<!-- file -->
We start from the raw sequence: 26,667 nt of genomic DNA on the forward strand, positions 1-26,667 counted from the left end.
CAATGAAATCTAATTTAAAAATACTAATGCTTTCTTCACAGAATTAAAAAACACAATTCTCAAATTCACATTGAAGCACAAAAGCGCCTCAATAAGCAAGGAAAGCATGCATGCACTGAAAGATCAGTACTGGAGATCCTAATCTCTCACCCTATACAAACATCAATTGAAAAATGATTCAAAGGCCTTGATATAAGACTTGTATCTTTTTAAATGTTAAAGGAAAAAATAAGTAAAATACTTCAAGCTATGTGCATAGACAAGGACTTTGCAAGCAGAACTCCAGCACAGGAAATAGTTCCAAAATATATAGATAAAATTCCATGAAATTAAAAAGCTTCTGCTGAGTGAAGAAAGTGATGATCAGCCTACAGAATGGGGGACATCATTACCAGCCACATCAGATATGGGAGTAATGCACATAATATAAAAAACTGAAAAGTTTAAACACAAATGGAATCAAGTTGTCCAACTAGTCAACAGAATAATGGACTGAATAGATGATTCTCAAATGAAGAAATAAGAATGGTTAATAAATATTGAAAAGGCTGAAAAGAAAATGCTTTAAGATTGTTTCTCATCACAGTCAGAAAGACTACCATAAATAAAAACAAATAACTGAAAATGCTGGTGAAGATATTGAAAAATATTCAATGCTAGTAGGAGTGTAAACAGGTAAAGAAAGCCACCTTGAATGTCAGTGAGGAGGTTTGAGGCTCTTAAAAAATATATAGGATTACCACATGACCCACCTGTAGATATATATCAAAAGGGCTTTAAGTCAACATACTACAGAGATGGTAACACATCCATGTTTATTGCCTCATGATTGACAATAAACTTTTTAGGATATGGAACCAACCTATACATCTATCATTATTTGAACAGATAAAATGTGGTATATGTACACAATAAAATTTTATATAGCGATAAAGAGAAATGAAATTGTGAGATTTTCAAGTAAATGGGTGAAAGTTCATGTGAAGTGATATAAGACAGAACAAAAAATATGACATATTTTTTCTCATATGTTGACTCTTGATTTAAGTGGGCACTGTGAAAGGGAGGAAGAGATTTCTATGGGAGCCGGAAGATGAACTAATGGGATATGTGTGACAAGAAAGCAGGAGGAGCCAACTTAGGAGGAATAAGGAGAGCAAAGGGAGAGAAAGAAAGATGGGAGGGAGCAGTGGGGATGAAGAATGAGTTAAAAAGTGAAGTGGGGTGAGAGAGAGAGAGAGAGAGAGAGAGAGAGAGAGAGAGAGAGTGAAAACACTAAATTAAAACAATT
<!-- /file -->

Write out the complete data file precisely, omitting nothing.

We start from the raw sequence: 26,667 nt of genomic DNA on the forward strand, positions 1-26,667 counted from the left end.
CAATGAAATCTAATTTAAAAATACTAATGCTTTCTTCACAGAATTAAAAAACACAATTCTCAAATTCACATTGAAGCACAAAAGCGCCTCAATAAGCAAGGAAAGCATGCATGCACTGAAAGATCAGTACTGGAGATCCTAATCTCTCACCCTATACAAACATCAATTGAAAAATGATTCAAAGGCCTTGATATAAGACTTGTATCTTTTTAAATGTTAAAGGAAAAAATAAGTAAAATACTTCAAGCTATGTGCATAGACAAGGACTTTGCAAGCAGAACTCCAGCACAGGAAATAGTTCCAAAATATATAGATAAAATTCCATGAAATTAAAAAGCTTCTGCTGAGTGAAGAAAGTGATGATCAGCCTACAGAATGGGGGACATCATTACCAGCCACATCAGATATGGGAGTAATGCACATAATATAAAAAACTGAAAAGTTTAAACACAAATGGAATCAAGTTGTCCAACTAGTCAACAGAATAATGGACTGAATAGATGATTCTCAAATGAAGAAATAAGAATGGTTAATAAATATTGAAAAGGCTGAAAAGAAAATGCTTTAAGATTGTTTCTCATCACAGTCAGAAAGACTACCATAAATAAAAACAAATAACTGAAAATGCTGGTGAAGATATTGAAAAATATTCAATGCTAGTAGGAGTGTAAACAGGTAAAGAAAGCCACCTTGAATGTCAGTGAGGAGGTTTGAGGCTCTTAAAAAATATATAGGATTACCACATGACCCACCTGTAGATATATATCAAAAGGGCTTTAAGTCAACATACTACAGAGATGGTAACACATCCATGTTTATTGCCTCATGATTGACAATAAACTTTTTAGGATATGGAACCAACCTATACATCTATCATTATTTGAACAGATAAAATGTGGTATATGTACACAATAAAATTTTATATAGCGATAAAGAGAAATGAAATTGTGAGATTTTCAAGTAAATGGGTGAAAGTTCATGTGAAGTGATATAAGACAGAACAAAAAATATGACATATTTTTTCTCATATGTTGACTCTTGATTTAAGTGGGCACTGTGAAAGGGAGGAAGAGATTTCTATGGGAGCCGGAAGATGAACTAATGGGATATGTGTGACAAGAAAGCAGGAGGAGCCAACTTAGGAGGAATAAGGAGAGCAAAGGGAGAGAAAGAAAGATGGGAGGGAGCAGTGGGGATGAAGAATGAGTTAAAAAGTGAAGTGGGGTGAGAGAGAGAGAGAGAGAGAGAGAGAGAGAGAGAGAGAGAGTGAAAACACTAAATTAAAACAATT